Shinobido 2: Revenge of Zen Review
Exploitable enemy AI and finicky physics spoil Shinobido 2′s stealthy aspirations.
- Gliding in with the wingsuit for a kill.
- Easy to peer behind the AI curtain
- Combat is simplistic
- Inconsistent physics
- Levels are frequently reused.
An enemy sentry stands guard in front of a keep. The night is cool and quiet, save for the footsteps he can hear approaching from the right. They seem to be getting closer, but as he stares straight ahead, he sees nothing and decides the coast is clear. The thump of feet landing on the bridge behind him? Probably that fat housecat he keeps seeing around. The boxes tumbling into him from behind? Likely just knocked over by the breeze. Only when he sees the knife protruding from his gut does he think, “Hey, maybe there’s a ninja somewhere around here.”
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Not every enemy in Shinobido 2: Revenge of Zen is this oblivious, but many of them are. As you sneak, jog, sprint, and leap your way through this stealth action game, the rules governing the enemy AI quickly become obvious. They create the sense that you aren’t sneaking up on a vigilant foe so much as you are exploiting a system of rules. This drains most encounters of excitement, and when you break into full-on combat, poorly tuned physics make for frustrating fights. Satisfaction from a well-stalked foe or a well-fought enemy rarely occurs, leaving Shinobido 2 with precious little to recommend it.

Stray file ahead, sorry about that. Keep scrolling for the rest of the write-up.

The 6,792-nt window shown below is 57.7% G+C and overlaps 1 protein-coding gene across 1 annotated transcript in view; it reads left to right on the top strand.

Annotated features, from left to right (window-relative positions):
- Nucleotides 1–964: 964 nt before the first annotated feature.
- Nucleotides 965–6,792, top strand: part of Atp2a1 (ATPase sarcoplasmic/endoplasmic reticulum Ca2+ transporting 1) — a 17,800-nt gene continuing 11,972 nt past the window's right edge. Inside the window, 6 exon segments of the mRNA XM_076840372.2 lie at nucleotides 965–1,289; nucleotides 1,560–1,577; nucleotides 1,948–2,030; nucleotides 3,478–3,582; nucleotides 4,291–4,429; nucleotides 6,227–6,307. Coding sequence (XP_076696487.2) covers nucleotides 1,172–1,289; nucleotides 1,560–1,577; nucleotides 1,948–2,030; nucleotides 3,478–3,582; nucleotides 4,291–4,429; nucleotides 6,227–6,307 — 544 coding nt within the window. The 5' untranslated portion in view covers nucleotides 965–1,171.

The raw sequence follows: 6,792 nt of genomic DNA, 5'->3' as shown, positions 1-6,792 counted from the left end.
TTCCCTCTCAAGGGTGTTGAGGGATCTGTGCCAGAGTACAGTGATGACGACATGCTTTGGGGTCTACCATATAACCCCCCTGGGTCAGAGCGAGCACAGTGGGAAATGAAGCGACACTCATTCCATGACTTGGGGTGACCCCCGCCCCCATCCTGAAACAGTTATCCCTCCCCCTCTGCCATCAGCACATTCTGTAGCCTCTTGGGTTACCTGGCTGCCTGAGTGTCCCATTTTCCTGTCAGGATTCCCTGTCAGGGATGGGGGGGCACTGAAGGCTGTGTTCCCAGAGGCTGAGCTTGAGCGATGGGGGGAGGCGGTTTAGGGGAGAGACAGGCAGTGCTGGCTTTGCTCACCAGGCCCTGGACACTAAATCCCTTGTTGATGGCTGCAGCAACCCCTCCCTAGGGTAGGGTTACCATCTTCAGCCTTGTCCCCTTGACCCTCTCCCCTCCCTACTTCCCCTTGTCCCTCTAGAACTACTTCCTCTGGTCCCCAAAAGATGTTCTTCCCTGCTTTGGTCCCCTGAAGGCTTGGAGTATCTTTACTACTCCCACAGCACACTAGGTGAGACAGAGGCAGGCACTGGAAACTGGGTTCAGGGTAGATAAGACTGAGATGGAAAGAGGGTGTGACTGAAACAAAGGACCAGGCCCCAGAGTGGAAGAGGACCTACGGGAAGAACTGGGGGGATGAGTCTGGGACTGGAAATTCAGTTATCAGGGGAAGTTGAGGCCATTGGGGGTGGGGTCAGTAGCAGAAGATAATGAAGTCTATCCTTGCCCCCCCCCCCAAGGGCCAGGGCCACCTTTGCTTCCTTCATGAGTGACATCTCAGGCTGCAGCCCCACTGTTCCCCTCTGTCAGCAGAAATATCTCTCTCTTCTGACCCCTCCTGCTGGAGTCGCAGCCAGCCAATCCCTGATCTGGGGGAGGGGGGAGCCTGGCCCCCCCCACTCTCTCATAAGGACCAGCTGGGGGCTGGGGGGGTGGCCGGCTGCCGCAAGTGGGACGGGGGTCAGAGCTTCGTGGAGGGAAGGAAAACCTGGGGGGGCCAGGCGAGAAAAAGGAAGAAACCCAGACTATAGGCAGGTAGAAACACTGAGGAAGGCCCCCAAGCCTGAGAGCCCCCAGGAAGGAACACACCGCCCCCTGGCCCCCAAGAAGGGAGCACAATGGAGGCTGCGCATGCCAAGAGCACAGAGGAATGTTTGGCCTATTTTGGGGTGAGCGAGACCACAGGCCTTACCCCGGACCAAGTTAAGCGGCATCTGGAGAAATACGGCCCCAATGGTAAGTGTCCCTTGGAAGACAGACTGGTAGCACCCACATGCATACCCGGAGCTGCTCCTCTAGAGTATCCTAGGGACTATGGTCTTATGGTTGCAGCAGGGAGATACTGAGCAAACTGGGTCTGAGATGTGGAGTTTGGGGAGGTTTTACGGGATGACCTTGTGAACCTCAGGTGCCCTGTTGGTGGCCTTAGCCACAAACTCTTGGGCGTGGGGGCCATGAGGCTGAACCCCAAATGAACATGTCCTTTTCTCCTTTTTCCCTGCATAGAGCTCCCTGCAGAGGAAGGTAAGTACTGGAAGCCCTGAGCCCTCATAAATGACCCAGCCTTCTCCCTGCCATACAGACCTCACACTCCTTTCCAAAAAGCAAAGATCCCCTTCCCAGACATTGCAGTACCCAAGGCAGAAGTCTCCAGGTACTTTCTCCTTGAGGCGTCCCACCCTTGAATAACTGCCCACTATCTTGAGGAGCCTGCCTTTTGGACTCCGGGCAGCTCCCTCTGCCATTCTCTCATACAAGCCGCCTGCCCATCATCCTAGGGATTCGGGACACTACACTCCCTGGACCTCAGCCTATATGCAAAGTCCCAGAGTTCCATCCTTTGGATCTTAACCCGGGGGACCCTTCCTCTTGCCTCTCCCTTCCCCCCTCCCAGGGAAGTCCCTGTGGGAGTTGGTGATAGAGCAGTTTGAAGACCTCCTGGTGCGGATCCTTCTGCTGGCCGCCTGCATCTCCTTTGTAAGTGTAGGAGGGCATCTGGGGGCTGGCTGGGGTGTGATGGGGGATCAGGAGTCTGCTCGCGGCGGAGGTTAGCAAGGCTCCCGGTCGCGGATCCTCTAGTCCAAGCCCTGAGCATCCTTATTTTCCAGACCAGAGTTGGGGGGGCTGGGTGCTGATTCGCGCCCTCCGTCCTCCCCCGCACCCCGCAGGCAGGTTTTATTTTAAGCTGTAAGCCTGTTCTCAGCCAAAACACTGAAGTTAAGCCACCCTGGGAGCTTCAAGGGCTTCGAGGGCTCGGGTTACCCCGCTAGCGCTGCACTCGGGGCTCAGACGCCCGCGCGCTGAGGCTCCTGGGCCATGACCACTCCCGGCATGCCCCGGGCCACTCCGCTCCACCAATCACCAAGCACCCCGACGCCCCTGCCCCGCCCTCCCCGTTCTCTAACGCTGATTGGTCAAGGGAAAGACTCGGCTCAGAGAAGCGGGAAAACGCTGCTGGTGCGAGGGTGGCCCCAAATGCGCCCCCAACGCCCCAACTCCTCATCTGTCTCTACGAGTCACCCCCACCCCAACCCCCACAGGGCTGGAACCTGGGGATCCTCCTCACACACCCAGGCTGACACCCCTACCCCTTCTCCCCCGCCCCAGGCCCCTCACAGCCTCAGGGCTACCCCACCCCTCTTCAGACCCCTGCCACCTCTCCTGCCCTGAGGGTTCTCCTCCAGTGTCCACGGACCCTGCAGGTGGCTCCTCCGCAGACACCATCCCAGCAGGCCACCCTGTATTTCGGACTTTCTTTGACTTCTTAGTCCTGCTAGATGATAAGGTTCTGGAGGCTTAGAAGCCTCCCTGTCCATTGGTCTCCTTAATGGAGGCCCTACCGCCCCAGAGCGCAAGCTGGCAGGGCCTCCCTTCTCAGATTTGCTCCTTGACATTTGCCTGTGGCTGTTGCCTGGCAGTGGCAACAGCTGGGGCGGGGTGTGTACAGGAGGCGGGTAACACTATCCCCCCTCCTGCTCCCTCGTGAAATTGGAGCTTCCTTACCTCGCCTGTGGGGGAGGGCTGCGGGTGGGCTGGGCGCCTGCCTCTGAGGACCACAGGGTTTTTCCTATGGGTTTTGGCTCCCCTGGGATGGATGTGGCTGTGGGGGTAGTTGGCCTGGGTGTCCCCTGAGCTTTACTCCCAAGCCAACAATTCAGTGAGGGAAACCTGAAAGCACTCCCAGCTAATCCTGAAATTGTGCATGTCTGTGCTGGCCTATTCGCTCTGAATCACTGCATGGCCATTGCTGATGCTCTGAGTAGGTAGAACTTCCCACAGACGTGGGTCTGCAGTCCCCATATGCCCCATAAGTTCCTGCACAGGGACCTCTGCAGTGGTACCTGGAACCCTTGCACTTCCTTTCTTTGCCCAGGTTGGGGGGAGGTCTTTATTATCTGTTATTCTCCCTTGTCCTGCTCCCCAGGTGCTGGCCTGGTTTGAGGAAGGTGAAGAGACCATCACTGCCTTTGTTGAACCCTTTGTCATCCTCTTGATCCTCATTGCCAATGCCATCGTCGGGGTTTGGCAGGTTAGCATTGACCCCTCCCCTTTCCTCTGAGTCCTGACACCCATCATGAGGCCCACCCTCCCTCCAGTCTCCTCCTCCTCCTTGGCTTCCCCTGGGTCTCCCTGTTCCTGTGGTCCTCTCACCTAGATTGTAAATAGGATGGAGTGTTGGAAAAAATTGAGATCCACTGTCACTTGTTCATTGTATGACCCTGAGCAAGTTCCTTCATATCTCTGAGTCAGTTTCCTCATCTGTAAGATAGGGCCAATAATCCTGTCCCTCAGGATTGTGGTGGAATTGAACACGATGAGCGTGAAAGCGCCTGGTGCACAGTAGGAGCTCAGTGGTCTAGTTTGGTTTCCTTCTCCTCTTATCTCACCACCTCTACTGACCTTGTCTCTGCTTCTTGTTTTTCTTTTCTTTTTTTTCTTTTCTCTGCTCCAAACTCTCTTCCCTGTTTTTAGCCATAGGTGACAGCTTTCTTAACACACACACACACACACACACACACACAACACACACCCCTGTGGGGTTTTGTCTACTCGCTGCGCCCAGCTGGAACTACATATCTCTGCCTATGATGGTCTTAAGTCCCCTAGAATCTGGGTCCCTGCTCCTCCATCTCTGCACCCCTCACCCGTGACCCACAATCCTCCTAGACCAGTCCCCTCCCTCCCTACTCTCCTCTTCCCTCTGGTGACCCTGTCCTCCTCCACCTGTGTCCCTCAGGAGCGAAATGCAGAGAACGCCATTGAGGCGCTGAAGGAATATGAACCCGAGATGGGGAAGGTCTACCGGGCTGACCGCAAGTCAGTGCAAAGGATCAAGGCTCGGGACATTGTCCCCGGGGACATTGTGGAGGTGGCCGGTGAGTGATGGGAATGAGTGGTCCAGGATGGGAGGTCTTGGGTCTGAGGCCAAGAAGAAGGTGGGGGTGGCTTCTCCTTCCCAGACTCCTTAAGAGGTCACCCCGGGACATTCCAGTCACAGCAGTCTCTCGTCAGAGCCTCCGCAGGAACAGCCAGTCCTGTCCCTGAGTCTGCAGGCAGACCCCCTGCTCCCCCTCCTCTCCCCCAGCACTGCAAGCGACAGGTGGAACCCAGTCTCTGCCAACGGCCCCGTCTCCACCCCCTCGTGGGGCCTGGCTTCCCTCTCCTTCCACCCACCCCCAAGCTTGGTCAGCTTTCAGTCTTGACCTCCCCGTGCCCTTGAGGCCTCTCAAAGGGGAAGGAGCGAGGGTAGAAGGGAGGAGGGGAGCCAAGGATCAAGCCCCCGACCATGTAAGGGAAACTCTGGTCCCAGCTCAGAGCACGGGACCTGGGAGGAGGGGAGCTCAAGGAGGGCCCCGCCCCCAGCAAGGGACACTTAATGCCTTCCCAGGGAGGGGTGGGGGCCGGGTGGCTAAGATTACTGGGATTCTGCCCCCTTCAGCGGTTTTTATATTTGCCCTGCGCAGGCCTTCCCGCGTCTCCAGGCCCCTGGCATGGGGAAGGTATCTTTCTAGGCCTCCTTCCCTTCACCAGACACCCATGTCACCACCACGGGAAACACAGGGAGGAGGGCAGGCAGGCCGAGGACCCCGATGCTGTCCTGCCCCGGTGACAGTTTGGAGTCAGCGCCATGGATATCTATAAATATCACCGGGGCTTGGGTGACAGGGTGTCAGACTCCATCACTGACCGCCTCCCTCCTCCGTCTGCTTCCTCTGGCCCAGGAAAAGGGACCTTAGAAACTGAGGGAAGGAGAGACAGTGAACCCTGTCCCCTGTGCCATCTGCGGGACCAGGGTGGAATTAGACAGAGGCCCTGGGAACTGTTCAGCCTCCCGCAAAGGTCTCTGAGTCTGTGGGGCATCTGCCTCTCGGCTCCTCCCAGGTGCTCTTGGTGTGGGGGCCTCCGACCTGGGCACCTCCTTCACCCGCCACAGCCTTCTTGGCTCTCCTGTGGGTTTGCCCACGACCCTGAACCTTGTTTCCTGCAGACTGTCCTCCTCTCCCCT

The setting is feudal Japan, and you are a ninja. The land is swept up in a tense conflict among three warring factions, and you’ve joined up with a freelance ninja crew to seek revenge for your murdered companion. Each leader sends you contracts to enlist you to his or her cause, and it’s up to you to choose which missions to take. You can favor one over the others or play them all off of each other, but it’s unlikely you’ll care about any of them. They are an uninteresting lot, and the main character’s focus on pursuing a hated enemy leaves you without much reason to care about the fate of the region.
The intrigue surrounding your dear friend’s death and the eight mysterious mirrors that may or may not grant supernatural powers to her assassin aren’t very interesting either, though there are fairly lengthy cutscenes interspersed throughout the game that try to illuminate the story. The colorful character models have a kind of rigid realism, but the lesser characters are homely, and everyone seems to have blocky polygons resting just below the surface of their skin.
The environments also have an archaic feel to them, though they look crisp and clear, as well as communicate a good sense of place. And you’ll have an even better sense of each place before too long because Shinobido 2 recycles the same handful of environments frequently. You may embark on a mission to eliminate all enemies from a small compound, only to go back to assassinate a merchant and return again to retrieve a crate of documents. Becoming familiar with each area breeds a mildly gratifying knowledge of the landscape, and it can be fun to maximize your route through hostile territory. However, the repetition of environments saps a lot of the game’s momentum, making you feel like you’re just treading water and waiting an indeterminate amount of time for things to progress.